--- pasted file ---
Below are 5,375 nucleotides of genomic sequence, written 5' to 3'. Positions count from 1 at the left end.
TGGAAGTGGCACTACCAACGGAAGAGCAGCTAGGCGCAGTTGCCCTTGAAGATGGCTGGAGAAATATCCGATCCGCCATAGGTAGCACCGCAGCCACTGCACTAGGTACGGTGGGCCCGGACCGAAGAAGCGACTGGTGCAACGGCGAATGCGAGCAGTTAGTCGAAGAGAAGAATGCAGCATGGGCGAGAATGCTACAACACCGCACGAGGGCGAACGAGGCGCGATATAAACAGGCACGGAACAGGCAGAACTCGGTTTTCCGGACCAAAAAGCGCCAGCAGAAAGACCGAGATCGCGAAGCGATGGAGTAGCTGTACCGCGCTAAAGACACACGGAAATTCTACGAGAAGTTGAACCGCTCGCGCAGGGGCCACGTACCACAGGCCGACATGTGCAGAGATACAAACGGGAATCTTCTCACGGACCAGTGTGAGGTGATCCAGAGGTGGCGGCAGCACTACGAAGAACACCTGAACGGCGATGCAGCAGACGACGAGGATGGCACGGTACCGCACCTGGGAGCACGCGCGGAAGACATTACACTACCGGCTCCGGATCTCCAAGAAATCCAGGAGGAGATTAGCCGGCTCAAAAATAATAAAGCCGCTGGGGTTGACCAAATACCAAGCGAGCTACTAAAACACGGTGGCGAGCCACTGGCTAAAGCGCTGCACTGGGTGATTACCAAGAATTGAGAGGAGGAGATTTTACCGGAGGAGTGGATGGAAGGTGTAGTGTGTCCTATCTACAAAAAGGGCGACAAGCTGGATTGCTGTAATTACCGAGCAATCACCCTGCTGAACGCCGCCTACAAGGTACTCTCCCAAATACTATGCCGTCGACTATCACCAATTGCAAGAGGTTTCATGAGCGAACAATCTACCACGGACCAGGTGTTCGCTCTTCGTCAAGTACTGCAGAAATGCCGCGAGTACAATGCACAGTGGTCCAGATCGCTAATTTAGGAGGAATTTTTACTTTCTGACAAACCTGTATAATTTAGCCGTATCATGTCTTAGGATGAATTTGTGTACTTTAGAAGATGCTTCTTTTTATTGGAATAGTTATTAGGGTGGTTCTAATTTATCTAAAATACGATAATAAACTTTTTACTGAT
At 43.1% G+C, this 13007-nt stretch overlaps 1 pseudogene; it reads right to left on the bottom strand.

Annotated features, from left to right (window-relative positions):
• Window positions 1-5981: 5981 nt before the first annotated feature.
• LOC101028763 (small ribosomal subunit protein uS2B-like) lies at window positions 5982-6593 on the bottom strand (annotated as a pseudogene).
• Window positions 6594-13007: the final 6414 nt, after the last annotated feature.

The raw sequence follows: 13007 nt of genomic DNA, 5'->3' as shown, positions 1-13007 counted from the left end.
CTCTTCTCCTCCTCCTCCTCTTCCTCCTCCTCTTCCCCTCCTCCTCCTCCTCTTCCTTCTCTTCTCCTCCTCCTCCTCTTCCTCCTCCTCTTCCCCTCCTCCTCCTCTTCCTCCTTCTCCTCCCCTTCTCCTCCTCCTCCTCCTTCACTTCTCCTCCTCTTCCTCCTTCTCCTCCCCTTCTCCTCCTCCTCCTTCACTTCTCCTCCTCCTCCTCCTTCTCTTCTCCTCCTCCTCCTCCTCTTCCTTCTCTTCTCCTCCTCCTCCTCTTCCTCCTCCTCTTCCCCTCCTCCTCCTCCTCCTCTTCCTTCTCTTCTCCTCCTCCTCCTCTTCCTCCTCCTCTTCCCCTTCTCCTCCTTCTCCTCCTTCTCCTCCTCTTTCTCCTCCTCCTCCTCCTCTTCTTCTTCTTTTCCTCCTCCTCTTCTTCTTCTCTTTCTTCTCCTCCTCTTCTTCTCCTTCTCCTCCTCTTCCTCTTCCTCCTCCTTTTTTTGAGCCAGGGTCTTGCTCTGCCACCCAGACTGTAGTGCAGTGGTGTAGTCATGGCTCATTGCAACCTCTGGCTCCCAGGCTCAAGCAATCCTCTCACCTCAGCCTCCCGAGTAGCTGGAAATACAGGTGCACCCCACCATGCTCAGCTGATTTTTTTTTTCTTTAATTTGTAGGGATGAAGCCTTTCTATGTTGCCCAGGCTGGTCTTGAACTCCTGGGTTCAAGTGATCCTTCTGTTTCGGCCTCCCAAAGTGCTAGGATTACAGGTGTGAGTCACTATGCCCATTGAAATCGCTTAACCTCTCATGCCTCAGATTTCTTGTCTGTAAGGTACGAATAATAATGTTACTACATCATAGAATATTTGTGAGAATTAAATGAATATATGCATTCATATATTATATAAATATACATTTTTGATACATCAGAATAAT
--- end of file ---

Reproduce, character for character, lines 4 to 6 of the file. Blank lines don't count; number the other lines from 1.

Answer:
Annotated features, from left to right (window-relative positions):
• Window positions 1-5981: 5981 nt before the first annotated feature.
• LOC101028763 (small ribosomal subunit protein uS2B-like) lies at window positions 5982-6593 on the bottom strand (annotated as a pseudogene).